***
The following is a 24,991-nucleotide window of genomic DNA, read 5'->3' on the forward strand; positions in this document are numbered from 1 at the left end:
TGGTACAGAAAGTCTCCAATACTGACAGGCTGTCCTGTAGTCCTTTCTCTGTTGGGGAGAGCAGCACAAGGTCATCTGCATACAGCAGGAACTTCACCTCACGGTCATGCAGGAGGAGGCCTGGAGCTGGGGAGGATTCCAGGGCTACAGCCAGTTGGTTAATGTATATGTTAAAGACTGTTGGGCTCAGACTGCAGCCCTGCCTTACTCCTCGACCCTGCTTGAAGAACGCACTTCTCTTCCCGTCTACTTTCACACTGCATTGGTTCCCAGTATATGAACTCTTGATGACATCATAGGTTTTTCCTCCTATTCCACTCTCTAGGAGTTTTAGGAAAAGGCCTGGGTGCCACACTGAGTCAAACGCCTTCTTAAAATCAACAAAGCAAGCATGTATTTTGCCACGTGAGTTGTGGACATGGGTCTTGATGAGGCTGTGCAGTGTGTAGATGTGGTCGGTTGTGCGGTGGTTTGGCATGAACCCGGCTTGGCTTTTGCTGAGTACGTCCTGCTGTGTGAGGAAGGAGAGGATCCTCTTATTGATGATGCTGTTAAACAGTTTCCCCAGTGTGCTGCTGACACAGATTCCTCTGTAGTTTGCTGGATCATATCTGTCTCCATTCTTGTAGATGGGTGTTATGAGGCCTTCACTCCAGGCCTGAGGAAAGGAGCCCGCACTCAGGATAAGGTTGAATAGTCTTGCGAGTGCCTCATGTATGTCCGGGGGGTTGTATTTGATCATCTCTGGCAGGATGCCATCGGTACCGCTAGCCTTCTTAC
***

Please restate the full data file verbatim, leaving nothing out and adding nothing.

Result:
The following is a 24,991-nucleotide window of genomic DNA, read 5'->3' on the forward strand; positions in this document are numbered from 1 at the left end:
TGGTACAGAAAGTCTCCAATACTGACAGGCTGTCCTGTAGTCCTTTCTCTGTTGGGGAGAGCAGCACAAGGTCATCTGCATACAGCAGGAACTTCACCTCACGGTCATGCAGGAGGAGGCCTGGAGCTGGGGAGGATTCCAGGGCTACAGCCAGTTGGTTAATGTATATGTTAAAGACTGTTGGGCTCAGACTGCAGCCCTGCCTTACTCCTCGACCCTGCTTGAAGAACGCACTTCTCTTCCCGTCTACTTTCACACTGCATTGGTTCCCAGTATATGAACTCTTGATGACATCATAGGTTTTTCCTCCTATTCCACTCTCTAGGAGTTTTAGGAAAAGGCCTGGGTGCCACACTGAGTCAAACGCCTTCTTAAAATCAACAAAGCAAGCATGTATTTTGCCACGTGAGTTGTGGACATGGGTCTTGATGAGGCTGTGCAGTGTGTAGATGTGGTCGGTTGTGCGGTGGTTTGGCATGAACCCGGCTTGGCTTTTGCTGAGTACGTCCTGCTGTGTGAGGAAGGAGAGGATCCTCTTATTGATGATGCTGTTAAACAGTTTCCCCAGTGTGCTGCTGACACAGATTCCTCTGTAGTTTGCTGGATCATATCTGTCTCCATTCTTGTAGATGGGTGTTATGAGGCCTTCACTCCAGGCCTGAGGAAAGGAGCCCGCACTCAGGATAAGGTTGAATAGTCTTGCGAGTGCCTCATGTATGTCCGGGGGGTTGTATTTGATCATCTCTGGCAGGATGCCATCGGTACCGCTAGCCTTCTTAC